Electronic medical records

So Bush is wanting “medical record keeping to be updated to the 21st century.”:http://www.wral.com/health/3243106/detail.html Fine. Electronic medical records have great potential:
* Joe wants to get high by using Oxycontin. He goes to 5 different doctors complaining of intense pain. Electronic records could prevent this, as doctor number 2 sees that Joe already has a month supply.
* Say I get in a car wreck in California. Trauma doctors can easily see that I have a history of penecillin allergy, and choose another antibiotic instead, potentially avoiding a fatal reaction.

However, it’s the following scenario that concerns me.

bq. Fred gets laid off, and, before his health insurance expires, decides to go in for a physical. The doctor gives him a clean bill of health, but, instead of coding 43 for “Clean bill of health,” the assistant codes 443 for “metastatic lung cancer.” He goes to a few job interviews, and prospects look good. But he gets mysterious dismissal letters: “Thank you for your time. Our position has been filled.” Not even a “resume is on file,” etc.

bq. One year and fifty failed interviews later, Fred is depressed and broke. He sells his house and moves in with his brother. There, on a Friday afternoon, he stubs his toe so hard it breaks and has to go to the doctor. The doctor pulls up his record, gets a funny look on his face, looks at Fred, looks back at the computer, and asks Joe what he has been doing for his cancer. Fred emphatically states that he does not have cancer, but the doctor orders a biopsy. Fred’s sister-in-law comes in, holds his hand, and says that it’s ok to talk about his cancer. His brother says that they’ll help cover the cost of the biopsy, which, because Fred has been out of work and can’t afford health insurance, he’ll have to pay out of pocket. Two weeks later, again on a Friday afternoon, the biopsy results are negative and everybody breaths a sigh of relief. The doctor’s assistant issues a correction. Of course, Fred could have told you that two weeks before.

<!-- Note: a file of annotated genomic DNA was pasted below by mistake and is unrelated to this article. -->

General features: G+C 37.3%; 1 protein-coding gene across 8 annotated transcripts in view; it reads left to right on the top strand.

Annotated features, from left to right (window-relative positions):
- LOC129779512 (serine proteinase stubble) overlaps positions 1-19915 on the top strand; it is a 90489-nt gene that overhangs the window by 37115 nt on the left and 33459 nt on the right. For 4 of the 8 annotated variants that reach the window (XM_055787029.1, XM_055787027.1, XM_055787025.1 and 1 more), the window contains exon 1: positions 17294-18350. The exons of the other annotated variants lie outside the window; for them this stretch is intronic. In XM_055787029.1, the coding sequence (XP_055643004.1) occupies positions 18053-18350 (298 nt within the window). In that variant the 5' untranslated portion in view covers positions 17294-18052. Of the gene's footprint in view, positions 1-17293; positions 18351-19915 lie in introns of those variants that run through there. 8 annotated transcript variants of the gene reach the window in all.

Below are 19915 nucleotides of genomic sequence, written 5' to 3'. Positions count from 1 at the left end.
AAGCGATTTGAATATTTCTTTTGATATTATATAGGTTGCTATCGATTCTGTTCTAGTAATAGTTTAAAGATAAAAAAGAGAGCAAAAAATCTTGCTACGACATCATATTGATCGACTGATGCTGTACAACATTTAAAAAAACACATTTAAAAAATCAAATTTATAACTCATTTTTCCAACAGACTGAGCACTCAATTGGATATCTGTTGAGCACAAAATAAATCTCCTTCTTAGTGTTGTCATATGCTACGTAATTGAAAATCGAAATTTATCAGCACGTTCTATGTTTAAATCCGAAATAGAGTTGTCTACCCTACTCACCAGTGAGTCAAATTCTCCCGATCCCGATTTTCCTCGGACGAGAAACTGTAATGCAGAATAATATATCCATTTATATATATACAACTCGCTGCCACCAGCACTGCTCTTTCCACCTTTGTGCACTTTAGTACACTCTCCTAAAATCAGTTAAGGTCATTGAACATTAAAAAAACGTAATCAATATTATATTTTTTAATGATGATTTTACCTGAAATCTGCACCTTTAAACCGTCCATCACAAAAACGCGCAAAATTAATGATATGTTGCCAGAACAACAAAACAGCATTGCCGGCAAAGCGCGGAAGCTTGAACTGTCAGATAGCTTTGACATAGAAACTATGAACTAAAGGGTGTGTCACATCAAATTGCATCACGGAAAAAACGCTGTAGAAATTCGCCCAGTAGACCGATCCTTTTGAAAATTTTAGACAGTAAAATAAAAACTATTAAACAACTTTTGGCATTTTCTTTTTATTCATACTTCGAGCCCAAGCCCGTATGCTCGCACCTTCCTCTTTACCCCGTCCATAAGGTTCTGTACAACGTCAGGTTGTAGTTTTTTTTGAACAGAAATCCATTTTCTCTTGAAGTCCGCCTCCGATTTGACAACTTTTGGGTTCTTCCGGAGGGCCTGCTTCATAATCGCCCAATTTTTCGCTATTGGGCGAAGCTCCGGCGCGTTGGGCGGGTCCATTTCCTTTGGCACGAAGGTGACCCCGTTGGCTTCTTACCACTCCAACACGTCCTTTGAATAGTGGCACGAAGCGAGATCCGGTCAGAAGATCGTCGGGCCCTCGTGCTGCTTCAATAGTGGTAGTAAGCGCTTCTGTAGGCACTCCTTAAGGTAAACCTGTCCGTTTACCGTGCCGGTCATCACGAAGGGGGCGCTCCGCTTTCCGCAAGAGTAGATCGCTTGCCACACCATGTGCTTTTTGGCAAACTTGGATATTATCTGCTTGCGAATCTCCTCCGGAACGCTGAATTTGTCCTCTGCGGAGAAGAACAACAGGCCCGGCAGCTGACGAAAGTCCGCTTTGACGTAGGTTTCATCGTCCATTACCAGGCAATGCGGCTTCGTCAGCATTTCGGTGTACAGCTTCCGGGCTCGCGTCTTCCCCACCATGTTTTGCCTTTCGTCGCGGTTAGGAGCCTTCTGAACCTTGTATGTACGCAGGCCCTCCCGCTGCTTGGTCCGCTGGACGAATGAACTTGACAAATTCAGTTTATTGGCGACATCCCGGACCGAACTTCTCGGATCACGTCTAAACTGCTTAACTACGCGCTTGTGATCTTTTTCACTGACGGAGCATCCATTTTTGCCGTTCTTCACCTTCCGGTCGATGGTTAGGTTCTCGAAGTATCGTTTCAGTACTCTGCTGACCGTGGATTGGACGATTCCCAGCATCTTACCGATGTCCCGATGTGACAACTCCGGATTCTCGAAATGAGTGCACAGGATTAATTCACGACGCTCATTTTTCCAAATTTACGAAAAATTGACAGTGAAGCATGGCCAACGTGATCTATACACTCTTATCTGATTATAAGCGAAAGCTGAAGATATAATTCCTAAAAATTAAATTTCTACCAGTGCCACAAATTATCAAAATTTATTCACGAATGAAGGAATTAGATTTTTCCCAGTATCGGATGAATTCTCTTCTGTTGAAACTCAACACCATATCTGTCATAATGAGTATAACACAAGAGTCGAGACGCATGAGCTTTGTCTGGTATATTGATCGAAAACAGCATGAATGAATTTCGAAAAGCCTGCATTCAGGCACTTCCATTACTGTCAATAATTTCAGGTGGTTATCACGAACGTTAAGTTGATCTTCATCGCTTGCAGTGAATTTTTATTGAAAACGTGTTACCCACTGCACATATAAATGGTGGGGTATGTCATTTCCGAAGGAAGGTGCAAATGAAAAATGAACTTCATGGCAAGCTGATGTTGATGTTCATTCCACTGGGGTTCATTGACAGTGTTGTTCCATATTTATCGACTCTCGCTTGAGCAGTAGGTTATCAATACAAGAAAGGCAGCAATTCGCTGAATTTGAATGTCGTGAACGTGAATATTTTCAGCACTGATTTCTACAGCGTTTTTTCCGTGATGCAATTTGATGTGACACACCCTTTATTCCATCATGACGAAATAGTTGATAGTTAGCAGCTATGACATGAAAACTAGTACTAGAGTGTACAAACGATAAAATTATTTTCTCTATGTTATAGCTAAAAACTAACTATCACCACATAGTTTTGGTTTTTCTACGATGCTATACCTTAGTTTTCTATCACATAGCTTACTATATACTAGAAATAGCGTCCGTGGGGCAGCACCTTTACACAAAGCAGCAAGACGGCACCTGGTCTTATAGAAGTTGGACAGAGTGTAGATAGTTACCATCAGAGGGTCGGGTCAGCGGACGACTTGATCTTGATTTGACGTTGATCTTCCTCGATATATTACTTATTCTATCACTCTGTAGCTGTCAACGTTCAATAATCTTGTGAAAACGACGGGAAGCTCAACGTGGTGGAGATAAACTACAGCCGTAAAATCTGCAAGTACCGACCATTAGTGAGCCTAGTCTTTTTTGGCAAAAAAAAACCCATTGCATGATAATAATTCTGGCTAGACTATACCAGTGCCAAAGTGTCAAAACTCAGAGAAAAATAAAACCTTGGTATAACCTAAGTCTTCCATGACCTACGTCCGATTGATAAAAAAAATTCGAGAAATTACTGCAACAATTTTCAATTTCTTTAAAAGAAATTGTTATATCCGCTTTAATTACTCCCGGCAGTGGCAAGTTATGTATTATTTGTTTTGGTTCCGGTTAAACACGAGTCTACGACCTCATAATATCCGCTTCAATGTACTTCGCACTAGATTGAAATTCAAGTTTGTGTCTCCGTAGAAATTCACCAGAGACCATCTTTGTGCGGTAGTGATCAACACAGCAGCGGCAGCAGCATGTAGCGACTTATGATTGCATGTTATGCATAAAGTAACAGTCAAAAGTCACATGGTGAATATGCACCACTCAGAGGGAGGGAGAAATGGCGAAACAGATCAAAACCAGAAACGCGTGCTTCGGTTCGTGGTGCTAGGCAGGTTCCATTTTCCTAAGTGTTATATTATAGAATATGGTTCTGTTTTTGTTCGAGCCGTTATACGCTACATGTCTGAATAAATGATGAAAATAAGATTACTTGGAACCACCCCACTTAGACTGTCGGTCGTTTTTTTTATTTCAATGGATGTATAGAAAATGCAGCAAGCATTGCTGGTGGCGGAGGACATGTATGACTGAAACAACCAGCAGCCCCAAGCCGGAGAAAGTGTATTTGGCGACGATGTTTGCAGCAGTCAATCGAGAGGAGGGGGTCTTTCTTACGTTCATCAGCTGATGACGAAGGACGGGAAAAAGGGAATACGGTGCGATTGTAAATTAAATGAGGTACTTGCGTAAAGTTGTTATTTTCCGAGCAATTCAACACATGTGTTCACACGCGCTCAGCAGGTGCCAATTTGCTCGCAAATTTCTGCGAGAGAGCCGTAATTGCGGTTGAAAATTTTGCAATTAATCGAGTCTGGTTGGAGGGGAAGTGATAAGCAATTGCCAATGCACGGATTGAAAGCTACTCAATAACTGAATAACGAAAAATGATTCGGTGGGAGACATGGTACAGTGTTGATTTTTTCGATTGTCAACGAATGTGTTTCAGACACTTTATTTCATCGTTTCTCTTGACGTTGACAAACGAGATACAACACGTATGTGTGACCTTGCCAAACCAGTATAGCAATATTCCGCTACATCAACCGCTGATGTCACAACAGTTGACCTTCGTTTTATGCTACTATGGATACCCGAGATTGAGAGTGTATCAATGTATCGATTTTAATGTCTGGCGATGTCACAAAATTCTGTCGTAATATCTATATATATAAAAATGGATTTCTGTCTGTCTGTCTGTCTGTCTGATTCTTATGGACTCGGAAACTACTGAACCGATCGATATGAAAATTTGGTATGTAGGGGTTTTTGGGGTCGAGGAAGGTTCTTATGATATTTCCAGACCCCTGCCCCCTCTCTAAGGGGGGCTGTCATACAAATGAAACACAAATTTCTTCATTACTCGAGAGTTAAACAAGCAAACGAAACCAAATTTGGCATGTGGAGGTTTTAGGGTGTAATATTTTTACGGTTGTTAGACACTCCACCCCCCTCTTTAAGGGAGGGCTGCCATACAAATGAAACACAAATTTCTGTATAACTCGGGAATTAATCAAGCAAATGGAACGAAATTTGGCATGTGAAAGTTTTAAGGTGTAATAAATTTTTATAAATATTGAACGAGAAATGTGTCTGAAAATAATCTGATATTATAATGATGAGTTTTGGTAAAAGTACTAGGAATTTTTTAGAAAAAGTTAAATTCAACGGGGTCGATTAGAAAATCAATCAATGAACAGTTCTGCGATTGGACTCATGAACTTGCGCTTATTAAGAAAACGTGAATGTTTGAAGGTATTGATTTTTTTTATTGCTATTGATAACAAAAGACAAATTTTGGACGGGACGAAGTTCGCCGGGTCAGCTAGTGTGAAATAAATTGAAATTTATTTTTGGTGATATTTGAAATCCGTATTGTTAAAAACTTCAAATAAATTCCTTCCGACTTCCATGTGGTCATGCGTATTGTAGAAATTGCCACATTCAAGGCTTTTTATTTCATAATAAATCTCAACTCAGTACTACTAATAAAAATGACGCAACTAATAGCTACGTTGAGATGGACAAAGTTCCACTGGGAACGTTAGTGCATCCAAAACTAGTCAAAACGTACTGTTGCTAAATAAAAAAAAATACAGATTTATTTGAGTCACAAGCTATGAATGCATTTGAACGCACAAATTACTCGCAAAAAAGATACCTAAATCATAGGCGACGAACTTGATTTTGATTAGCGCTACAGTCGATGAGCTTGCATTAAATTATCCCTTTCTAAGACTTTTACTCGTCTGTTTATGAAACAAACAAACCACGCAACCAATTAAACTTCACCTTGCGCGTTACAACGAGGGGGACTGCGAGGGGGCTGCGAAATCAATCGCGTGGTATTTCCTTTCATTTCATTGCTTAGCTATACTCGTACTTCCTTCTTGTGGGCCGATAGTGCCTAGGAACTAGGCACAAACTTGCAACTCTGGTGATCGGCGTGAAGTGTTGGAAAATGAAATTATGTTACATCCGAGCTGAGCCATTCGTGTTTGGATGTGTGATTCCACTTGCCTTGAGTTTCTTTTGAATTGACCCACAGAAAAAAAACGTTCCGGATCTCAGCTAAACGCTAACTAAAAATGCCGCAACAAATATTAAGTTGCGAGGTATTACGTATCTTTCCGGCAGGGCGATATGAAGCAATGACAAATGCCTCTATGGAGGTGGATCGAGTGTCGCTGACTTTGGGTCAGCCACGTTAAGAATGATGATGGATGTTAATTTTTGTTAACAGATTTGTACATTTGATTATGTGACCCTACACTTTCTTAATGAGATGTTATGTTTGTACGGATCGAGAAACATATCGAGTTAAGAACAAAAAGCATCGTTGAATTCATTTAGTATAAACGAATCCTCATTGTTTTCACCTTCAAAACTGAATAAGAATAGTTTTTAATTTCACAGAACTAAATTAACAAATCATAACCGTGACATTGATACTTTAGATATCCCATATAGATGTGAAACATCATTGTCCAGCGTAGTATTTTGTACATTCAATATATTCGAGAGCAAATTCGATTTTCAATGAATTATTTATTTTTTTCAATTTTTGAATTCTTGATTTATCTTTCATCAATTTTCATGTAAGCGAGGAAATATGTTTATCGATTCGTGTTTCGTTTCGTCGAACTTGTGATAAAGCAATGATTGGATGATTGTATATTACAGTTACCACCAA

bq. With renewed vigor, Fred interviews for jobs again, but still gets rejected. Because the correction went in on a Friday afternoon and the government clerk left early that day, the medical record never got approved and changed. But Fred, not knowing that, starts thinking that he’s unemployable, goes to live on the streets, takes up smoking, and eventually dies of — you guessed it — metastatic lung cancer.

Somehow, I don’t think that electronic medical records are going to solve all the problems that Bush says they will.

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